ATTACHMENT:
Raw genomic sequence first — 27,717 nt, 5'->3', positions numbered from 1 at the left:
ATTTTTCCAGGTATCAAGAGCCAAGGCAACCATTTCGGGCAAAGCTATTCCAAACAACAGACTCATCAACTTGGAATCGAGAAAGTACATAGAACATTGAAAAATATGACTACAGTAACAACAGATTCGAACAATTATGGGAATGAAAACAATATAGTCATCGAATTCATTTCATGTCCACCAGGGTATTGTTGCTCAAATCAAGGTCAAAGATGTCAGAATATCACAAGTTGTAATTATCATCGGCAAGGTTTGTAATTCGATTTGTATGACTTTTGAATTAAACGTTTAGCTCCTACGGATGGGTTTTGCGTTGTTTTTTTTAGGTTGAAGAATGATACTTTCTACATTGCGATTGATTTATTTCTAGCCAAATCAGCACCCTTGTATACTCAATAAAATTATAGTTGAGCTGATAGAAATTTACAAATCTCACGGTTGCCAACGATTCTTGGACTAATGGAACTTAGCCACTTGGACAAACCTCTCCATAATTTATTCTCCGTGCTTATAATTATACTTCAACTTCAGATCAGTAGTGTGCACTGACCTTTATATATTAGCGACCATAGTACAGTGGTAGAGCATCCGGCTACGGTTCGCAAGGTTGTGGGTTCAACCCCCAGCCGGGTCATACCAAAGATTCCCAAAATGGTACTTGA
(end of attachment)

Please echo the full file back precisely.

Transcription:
Raw genomic sequence first — 27,717 nt, 5'->3', positions numbered from 1 at the left:
ATTTTTCCAGGTATCAAGAGCCAAGGCAACCATTTCGGGCAAAGCTATTCCAAACAACAGACTCATCAACTTGGAATCGAGAAAGTACATAGAACATTGAAAAATATGACTACAGTAACAACAGATTCGAACAATTATGGGAATGAAAACAATATAGTCATCGAATTCATTTCATGTCCACCAGGGTATTGTTGCTCAAATCAAGGTCAAAGATGTCAGAATATCACAAGTTGTAATTATCATCGGCAAGGTTTGTAATTCGATTTGTATGACTTTTGAATTAAACGTTTAGCTCCTACGGATGGGTTTTGCGTTGTTTTTTTTAGGTTGAAGAATGATACTTTCTACATTGCGATTGATTTATTTCTAGCCAAATCAGCACCCTTGTATACTCAATAAAATTATAGTTGAGCTGATAGAAATTTACAAATCTCACGGTTGCCAACGATTCTTGGACTAATGGAACTTAGCCACTTGGACAAACCTCTCCATAATTTATTCTCCGTGCTTATAATTATACTTCAACTTCAGATCAGTAGTGTGCACTGACCTTTATATATTAGCGACCATAGTACAGTGGTAGAGCATCCGGCTACGGTTCGCAAGGTTGTGGGTTCAACCCCCAGCCGGGTCATACCAAAGATTCCCAAAATGGTACTTGA